President Donald Trump hugs the American flag as he arrives to speak at Conservative Political Action Conference, in Oxon Hill, Md., March 2, 2019.
President Donald Trump hugs the American flag as he arrives to speak at Conservative Political Action Conference, in Oxon Hill, Md., March 2, 2019.

U.S. President Donald Trump addressed a friendly audience Saturday at the annual Conservative Political Action Conference, capping a tumultuous week highlighted by failed talks at a summit with North Korean leader Kim Jong Un and damning testimony before Congress by former personal attorney Michael Cohen. 
 
As expected, the conference was a welcome diversion for Trump. He called special counsel Robert Mueller's investigation into the Trump 2016 campaign's possible collusion with Russia "this phony thing that now looks like it's dying," and he accused Democratic House Intelligence Committee Chairman Adam Schiff and other unnamed "senators and a few congressman" of shifting their focus from that probe to his finances. 

"So they don't have anything with Russia," he said. "There's no collusion. So now they go and morph into 'Let's inspect every deal he's ever done. We're gonna go into his finances. We're gonna check his deals.' These people are sick."  
 
Trump has been praised at the conference, primarily for fighting illegal immigration, nominating conservative judges and limiting the influence of the federal government.  
 
Trump returned the favor, applauding conference organizers and attendees for being "on the front lines of protecting America's interests, defending America's value[s] and reclaiming our nation's priceless heritage."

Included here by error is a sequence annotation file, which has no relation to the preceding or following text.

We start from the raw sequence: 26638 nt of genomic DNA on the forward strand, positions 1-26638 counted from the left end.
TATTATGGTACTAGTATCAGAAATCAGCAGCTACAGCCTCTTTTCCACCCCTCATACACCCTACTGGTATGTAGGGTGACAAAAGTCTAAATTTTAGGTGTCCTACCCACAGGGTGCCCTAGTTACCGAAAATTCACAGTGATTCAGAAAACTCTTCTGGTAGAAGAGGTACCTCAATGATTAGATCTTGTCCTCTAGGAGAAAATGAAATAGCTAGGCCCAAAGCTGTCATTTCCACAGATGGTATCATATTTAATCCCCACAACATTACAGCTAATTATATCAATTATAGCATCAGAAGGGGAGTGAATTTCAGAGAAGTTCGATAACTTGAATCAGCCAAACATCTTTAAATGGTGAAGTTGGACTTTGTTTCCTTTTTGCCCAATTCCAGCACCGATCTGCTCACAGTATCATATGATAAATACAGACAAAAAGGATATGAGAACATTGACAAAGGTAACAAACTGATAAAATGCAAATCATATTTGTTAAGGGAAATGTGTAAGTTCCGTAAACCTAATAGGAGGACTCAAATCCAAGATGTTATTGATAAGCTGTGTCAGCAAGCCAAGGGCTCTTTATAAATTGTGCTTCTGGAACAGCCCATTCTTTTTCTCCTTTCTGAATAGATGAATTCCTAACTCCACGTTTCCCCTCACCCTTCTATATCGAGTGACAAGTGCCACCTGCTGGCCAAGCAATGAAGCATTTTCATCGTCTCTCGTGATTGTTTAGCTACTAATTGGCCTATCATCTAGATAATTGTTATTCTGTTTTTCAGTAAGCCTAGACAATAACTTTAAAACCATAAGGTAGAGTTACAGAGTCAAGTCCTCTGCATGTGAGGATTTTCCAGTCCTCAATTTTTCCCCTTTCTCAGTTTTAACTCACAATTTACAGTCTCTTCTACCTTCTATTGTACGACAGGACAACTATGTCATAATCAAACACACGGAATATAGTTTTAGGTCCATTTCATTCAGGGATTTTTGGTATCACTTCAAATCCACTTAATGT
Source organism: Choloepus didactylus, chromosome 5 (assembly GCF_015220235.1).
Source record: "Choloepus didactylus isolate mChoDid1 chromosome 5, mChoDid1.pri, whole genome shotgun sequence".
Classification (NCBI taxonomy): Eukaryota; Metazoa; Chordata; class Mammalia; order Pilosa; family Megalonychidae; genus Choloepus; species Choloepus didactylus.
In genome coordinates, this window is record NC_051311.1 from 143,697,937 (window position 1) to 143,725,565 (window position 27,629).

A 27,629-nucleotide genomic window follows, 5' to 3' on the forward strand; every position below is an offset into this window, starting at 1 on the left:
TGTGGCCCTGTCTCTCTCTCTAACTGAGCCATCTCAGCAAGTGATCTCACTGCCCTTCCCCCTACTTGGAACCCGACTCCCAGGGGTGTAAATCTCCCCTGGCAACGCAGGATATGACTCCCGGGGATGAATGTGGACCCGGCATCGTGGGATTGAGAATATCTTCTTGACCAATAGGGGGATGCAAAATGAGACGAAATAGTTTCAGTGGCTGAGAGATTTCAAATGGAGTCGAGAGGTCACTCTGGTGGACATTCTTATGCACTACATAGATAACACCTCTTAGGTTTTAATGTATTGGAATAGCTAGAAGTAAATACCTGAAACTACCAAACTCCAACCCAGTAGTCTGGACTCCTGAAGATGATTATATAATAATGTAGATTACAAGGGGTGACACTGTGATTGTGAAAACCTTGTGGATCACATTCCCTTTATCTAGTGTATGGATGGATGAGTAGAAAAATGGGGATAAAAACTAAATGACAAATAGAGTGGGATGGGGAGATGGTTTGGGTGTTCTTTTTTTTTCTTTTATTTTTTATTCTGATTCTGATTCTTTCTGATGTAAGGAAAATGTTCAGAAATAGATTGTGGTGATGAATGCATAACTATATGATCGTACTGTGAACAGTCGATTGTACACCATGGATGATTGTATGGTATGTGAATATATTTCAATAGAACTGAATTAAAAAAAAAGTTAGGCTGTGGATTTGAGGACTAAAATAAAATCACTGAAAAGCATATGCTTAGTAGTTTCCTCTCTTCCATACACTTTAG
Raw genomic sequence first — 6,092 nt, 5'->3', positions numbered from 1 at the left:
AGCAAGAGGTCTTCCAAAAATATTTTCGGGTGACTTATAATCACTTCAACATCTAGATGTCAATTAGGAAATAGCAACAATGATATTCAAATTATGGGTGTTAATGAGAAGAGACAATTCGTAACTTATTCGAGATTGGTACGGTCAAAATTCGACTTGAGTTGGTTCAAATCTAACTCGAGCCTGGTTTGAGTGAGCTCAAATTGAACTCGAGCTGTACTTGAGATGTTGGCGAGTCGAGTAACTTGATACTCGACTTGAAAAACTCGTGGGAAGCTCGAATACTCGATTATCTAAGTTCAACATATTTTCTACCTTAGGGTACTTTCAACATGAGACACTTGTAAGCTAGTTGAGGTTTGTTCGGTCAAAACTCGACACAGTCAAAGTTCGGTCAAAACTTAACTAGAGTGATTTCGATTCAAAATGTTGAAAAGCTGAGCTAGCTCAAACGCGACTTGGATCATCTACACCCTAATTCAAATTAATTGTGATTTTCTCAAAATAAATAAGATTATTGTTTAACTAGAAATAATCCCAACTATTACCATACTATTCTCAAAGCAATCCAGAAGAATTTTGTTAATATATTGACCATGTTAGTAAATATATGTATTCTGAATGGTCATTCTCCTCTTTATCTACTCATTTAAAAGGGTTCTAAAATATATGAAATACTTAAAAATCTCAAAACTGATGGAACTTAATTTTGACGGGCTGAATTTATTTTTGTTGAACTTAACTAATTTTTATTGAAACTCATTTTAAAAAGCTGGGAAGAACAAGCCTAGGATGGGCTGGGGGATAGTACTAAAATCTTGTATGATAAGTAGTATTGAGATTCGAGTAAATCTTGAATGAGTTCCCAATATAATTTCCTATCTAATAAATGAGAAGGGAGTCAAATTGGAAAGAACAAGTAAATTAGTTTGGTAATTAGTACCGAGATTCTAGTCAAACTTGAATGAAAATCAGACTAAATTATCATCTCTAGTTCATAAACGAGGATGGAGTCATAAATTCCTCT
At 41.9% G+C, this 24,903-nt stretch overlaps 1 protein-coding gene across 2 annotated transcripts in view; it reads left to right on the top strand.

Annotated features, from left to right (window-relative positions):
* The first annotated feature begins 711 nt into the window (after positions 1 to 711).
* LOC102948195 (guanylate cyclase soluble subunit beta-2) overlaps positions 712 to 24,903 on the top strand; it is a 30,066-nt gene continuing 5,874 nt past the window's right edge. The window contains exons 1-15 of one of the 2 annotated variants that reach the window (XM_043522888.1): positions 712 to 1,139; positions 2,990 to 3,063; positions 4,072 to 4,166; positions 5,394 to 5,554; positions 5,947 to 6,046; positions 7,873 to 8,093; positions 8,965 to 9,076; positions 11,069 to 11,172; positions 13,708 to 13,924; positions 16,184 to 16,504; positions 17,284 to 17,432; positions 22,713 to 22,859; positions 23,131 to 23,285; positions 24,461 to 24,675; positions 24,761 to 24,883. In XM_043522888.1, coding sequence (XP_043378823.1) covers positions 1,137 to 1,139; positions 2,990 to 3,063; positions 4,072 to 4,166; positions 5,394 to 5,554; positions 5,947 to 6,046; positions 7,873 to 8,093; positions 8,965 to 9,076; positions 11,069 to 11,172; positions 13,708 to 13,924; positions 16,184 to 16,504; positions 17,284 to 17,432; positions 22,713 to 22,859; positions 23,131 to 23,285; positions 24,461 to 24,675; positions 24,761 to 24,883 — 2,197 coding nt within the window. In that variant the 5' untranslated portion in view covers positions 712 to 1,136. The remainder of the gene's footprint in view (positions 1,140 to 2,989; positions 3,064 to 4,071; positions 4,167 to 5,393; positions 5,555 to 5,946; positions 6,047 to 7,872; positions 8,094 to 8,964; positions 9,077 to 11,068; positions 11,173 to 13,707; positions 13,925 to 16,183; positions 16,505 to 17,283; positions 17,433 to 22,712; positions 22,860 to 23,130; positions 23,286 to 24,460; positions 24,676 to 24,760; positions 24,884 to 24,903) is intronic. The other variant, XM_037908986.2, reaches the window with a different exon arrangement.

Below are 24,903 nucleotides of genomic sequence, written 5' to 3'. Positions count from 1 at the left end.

The president discussed the trade war with China and a variety of other topics during a long speech. He did not elaborate on this week's summit breakdown in Vietnam with North Korean leader Kim, other than to say Pyongyang has a bright economic future without nuclear weapons and that he would get other countries to provide aid to the country if "it all works out." 

Opposition to socialism
 
It was the Republican president's third consecutive appearance at the three-day annual conference at National Harbor, Md., just outside Washington, where anti-socialism was the overriding theme. 
 
Vice President Mike Pence spoke at the conference Friday, accusing Democrats of making a "hard left turn" before the 2020 elections and saying voters must choose "between freedom and socialism." 
 
While the crowded field  of Democratic presidential hopefuls includes progressives like Sens. Bernie Sanders, Elizabeth Warren and Cory Booker, there is no shortage of moderate establishment hopefuls such as former Vice President Joe Biden, who is widely expected to join the race.  
 
Some Democrats have openly embraced objectives such as expanding health care coverage, combating climate change and providing debt-free college. Republicans have frequently labeled these Democrats as radical leftists and their agenda as costly socialist, business-unfriendly programs. 
 
The facts, however, don't support the Republican narrative that the Democratic Party has turned to the left. In the November 2018 midterm elections, 33 of the 40 Republican seats captured by Democrats were taken by candidates endorsed by the moderate NewDem PAC.   
 
Additionally, a Gallup poll conducted last November found that nearly 55 percent of Democrats and independents who tended to vote Democratic wanted the party to be "more moderate," compared with 41 percent who desired a more liberal party.